Bus routes and gardens
Sir, – I refer to the National Transport Authority (NTA) proposals to widen major radial streets in the suburbs and city centre of Dublin to provide separate lanes for buses, cars, cyclists and pedestrians.The widened streets would be about 25 metres in width, excluding traffic islands, and require pedestrians to cross a width of at least 22 metres to get from one side to the other. In places such widening would negatively impact on social interaction and would take pedestrians about 22 seconds at a minimum to cross a street. This would require at least 30 seconds of green-time for pedestrians on each crossing place during which no traffic could move at all, resulting in delays to buses, a reduction in traffic capacity (including buses) and lead to negative benefits for all. Not much return for an expenditure of €2 billion.
Where is the sense and logic in all this?
Has the NTA considered the alternative of congestion charging, which could be set up at a much lower cost?
In this vein, the June edition of New Civil Engineer magazine reports that, in 2008 in Milan, the city introduced an eco pass charging scheme in the city centre with fees set at €2, €5 and €10 depending on vehicle emissions. It transformed Milan’s air quality and reduced vehicle entry by over 30 per cent. In 2012 this was upgraded to a congestion charge which was supported by 79 per cent in a public referendum.
Perhaps the NTA could learn a lesson from Milan before ripping the suburbs apart. – Yours, etc,
Sir, – Further to Philip McCabe’s suggestion that cars be banned at peak commuting hours (June 14th), I suggest Dublin’s canals as an appropriate boundary for this measure’s implementation, given the relative difficulty of availing of public transport options in many parts of the country. The National Transport Authority has indicated that as many as one in three journeys at peak hours into the area of Dublin bound by the canals is made by car. Those journeys made by car are also the least efficient in terms of the consumption of fuel and the occupation of space, meaning that such a ban would liberate an even greater proportion of available road space. A ban on cars between the canals during rush hour might thus save so much space that the unfortunate souls currently facing the prospect of compulsory purchase orders could probably claim back a bit of the road for gardening. – Yours, etc,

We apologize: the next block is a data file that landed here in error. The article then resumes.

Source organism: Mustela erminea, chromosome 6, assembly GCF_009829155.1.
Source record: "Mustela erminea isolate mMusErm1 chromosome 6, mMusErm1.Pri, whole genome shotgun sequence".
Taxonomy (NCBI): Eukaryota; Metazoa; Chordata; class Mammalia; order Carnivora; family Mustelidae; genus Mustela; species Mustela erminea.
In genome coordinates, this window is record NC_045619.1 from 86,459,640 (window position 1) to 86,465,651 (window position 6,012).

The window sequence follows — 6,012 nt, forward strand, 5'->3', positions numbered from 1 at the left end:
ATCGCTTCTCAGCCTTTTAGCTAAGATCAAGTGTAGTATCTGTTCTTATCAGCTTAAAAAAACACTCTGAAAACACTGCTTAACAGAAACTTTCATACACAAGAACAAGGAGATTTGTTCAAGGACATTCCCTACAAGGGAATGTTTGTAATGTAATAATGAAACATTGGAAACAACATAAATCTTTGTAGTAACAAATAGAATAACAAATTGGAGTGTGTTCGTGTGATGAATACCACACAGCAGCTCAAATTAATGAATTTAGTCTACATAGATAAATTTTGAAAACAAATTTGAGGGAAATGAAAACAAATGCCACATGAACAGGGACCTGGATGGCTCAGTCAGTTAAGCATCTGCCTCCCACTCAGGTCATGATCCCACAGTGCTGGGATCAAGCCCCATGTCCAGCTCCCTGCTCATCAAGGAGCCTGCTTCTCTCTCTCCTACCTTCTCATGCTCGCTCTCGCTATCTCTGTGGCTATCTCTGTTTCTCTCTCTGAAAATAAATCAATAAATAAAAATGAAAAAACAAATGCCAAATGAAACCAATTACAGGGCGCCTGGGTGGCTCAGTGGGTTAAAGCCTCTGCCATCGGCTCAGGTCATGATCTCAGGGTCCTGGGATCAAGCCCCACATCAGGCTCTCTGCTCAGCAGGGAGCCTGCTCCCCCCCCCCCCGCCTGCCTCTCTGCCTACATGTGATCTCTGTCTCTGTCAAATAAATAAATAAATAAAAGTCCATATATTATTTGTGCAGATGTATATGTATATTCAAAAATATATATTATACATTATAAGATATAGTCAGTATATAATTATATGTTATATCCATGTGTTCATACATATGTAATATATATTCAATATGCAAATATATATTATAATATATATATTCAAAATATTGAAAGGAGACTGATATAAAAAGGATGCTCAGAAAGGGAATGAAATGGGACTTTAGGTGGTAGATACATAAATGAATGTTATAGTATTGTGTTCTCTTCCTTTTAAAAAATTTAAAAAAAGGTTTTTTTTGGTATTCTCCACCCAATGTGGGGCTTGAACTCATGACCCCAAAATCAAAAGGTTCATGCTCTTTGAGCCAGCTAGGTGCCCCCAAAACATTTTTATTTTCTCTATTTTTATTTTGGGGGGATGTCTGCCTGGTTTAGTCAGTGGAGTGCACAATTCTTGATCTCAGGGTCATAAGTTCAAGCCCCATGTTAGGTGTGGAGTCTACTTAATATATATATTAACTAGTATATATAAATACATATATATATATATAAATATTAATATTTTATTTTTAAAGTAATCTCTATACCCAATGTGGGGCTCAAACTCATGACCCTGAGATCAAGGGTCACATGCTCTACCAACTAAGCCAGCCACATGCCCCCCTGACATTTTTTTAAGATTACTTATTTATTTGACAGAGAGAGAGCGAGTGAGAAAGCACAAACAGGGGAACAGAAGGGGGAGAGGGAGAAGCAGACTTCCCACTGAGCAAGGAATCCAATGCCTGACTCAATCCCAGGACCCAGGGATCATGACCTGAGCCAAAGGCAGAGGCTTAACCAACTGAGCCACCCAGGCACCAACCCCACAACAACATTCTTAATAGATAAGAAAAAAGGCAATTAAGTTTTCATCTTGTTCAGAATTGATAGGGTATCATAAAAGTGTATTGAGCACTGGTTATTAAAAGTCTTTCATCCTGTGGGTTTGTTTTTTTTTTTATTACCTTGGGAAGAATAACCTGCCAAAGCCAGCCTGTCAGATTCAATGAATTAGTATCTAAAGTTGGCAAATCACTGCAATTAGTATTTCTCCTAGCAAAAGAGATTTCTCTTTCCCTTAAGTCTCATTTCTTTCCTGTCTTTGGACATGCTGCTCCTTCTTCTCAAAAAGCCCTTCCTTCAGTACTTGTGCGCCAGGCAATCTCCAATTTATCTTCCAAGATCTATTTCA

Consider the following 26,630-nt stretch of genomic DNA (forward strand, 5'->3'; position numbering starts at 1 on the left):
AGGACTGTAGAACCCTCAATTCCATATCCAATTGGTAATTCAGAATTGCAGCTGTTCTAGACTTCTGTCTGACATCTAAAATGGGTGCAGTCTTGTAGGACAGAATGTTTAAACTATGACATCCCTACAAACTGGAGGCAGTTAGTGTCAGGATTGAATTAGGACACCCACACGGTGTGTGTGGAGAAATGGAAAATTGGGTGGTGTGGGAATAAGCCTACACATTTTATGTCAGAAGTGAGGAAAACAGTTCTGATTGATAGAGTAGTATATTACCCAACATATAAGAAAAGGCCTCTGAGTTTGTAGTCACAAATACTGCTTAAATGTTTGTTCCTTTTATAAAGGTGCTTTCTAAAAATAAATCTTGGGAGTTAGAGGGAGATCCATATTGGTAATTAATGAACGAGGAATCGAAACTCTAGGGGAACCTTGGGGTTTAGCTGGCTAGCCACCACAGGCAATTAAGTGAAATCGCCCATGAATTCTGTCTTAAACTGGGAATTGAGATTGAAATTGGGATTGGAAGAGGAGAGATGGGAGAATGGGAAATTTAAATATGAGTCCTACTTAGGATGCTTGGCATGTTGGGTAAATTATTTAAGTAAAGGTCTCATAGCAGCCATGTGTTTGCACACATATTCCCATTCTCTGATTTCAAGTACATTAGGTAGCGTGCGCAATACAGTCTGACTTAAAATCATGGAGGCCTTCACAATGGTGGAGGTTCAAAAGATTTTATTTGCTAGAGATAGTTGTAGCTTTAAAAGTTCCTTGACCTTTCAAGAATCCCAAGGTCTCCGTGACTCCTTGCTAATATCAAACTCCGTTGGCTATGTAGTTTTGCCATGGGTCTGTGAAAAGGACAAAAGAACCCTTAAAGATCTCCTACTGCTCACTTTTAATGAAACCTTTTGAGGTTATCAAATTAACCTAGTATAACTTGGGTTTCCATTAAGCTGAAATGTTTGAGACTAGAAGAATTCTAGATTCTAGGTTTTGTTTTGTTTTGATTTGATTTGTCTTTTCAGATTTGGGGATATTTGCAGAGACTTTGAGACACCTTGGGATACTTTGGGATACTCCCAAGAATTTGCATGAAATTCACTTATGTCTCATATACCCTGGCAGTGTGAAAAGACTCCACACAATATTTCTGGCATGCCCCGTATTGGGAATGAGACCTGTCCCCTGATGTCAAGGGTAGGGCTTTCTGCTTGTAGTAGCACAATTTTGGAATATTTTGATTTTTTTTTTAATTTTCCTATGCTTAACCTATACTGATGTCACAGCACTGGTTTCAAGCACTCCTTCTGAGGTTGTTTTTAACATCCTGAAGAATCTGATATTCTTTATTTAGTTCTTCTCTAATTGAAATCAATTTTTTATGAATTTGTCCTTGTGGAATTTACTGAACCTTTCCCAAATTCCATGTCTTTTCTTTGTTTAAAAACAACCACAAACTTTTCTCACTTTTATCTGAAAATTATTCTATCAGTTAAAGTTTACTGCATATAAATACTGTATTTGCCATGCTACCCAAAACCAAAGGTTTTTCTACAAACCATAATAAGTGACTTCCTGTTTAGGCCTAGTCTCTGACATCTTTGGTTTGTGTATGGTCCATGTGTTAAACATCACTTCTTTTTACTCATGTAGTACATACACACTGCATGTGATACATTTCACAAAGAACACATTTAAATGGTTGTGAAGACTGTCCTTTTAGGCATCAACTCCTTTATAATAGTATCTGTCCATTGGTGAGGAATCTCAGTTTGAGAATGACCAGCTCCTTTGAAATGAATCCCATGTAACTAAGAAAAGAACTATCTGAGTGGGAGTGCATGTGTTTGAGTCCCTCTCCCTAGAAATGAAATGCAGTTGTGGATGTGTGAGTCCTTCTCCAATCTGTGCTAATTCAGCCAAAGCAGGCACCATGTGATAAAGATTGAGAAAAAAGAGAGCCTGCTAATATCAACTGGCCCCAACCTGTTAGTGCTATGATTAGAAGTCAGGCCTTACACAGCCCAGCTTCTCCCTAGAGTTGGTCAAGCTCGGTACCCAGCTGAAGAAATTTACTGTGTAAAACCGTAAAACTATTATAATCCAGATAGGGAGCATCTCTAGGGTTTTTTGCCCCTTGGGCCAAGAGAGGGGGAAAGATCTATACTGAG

A chara, – Following the success of the Green Line Luas extension, delivered on time and within its modest budget, I have read the BusConnects proposal with interest, followed quickly by disbelief.
A principled approach to people movement would be unequivocal in environmental criteria: not low emissions, but zero emissions; not fewer trees, but more; not cycle lanes “where possible” but footpaths and cycle lanes first, and then bus lanes “where possible”. In reality, there is relatively little difference in the capacity of a road to transport people by cycle or by bus: except cycling does not induce dependence on a transport company (either public or private).
And, mirabile dictu, the metropolis of Poolbeg continues to be prioritised for a Luas service while Dún Laoghaire remains unconnected to its hinterland; Tallaght must first be further connected to the city centre before, at some future date, achieving a service to its hinterland through the deferred orbital routes.
Among the many alternative approaches to transport within the greater Dublin area, it is possible to conceive a “village-centric” approach, where each suburban village is the centre of a pedestrian and cycle network in the first instance. As presented, the multiplicity of routes converging on the city centre will concentrate bus movements within a small area: an efficient orbital service related to the canals or circular roads would allow this to be rationalised, with a smaller number of routes penetrating to an elongated city “core”, which might extend from Heuston station to the Point, and from Parnell Square to Merrion Square. And so on . . . the possibilities and opportunities are various, but have not been presented.
There is without doubt a need to improve how people move around and through Dublin city. Rationalisation of bus movements can be part of that improvement, but the social and environmental ambition must be clear and the evidential basis for investment at every level must also be made clear. – Is mise,